Granted, I'm obviously fortunate in that my kid has no food allergies. He can eat basically anything with no consequences, aside from a bad sugar crash or puking in a cab (it's happened twice in his five years of life). And since I don't have to tell every aunt, uncle, grandparent, and friend's parents when he goes over for a play date what he can and can't eat, I'm not going to.

First of all, I would rather throw myself into the darkest part of space than be That Mom who wants an itemized list of what her pristine kid is going to be consuming while he's away from her for a few hours. So there's that. I just don't want to hate myself, or be someone who dedicates more energy than is healthy to any relationship. You can't micromanage even your kids' lives, ya know? And I'm somewhat of a controlling person by nature, so this rule really sets a boundary that I think is important for me: I can be rigid about healthy eating when he's at home, but when he's not in my care, it's not mine to worry about.

I spent my entire 20s getting my body cleansed and reprogrammed from the wholly inadequate and unhealthy eating habits of my childhood, and it was a lot of work.

I feel confident about this for a few reasons. For starters, I'd like to think that I'm discerning enough about the adults I entrust with his care that I'm not turning over temporary food decision-making power to people who are going to give him 17 Fruit Roll-Ups. But mostly, I trust that in all the little decisions I've agonized over since he was born, I've given him five years to establish a very healthy foundation that can handle a little artificial food coloring from time to time.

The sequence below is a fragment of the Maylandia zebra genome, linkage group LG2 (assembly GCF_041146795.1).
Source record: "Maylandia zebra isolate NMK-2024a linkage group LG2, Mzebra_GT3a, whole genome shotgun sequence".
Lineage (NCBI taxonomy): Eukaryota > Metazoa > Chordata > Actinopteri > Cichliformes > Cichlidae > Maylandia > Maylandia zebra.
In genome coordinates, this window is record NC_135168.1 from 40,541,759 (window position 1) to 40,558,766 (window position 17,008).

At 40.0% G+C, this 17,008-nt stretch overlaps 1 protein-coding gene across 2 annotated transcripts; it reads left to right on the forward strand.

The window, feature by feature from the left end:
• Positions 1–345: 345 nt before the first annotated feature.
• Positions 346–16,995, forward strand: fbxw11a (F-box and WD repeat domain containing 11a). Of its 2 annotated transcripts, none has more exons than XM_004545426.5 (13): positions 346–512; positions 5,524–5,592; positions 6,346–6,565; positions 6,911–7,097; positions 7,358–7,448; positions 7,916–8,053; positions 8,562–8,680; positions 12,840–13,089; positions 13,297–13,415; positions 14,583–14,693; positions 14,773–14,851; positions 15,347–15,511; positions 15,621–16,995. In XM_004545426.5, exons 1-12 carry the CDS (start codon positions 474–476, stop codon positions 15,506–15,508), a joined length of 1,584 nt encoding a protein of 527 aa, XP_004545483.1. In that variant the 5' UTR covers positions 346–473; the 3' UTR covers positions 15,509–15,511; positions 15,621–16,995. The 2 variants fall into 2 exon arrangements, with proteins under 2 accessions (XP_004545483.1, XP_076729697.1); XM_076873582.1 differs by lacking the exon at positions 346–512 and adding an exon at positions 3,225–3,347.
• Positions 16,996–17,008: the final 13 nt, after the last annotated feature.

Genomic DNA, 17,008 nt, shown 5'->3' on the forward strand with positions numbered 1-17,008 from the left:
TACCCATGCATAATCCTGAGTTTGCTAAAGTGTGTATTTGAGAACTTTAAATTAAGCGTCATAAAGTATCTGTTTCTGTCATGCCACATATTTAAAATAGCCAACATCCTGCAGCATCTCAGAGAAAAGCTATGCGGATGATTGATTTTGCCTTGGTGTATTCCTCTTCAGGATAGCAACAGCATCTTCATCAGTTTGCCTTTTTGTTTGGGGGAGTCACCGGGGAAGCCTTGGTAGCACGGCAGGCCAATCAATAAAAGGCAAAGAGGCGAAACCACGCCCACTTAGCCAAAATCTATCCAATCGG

That's why I was so concerned with him eating healthy since he was a baby: Not so he would be confined to a perfectly clean diet forever, but so his body would be strong enough to handle anything once he was old enough to go out into the world, which at age 5, he is to ever-increasing degrees.

I was the opposite. I didn't have a healthy diet in my early years of life, and as a result, not only was I often sick and plagued with bad skin and hair and any number of random mental and emotional things, but even as an adult who's eaten hella clean for a lot of years now, I'm still ultra sensitive to garbage food. And that sucks. I might accidentally eat something my body doesn't like and get a migraine. I might just feel awful where other people feel perfectly fine. Is my childhood diet entirely to blame for me being this way? Who knows. Probably not entirely. We are who we are because of any number of factors, including random chance. But I sure as hell know my diet as a kid didn't help. Moreover, I know that an aggressively healthy diet will make my kid stronger and more unshakable by a world that is packed with things that will shake anyone who's even a little able to be rattled.

So that's how we do it. He gets lied to and told that blueberries and frozen water are "popsicles" at home, and then he gets to go bananas when he's with his grandparents and gets ice cream from a truck with pink gumballs for eyes. I'll be the boring mom forever so he can enjoy the big, exciting, preservative-filled world with as impenetrable of a body as possible, even if it means him feeling betrayed by me when he finally learns about Taco Bell.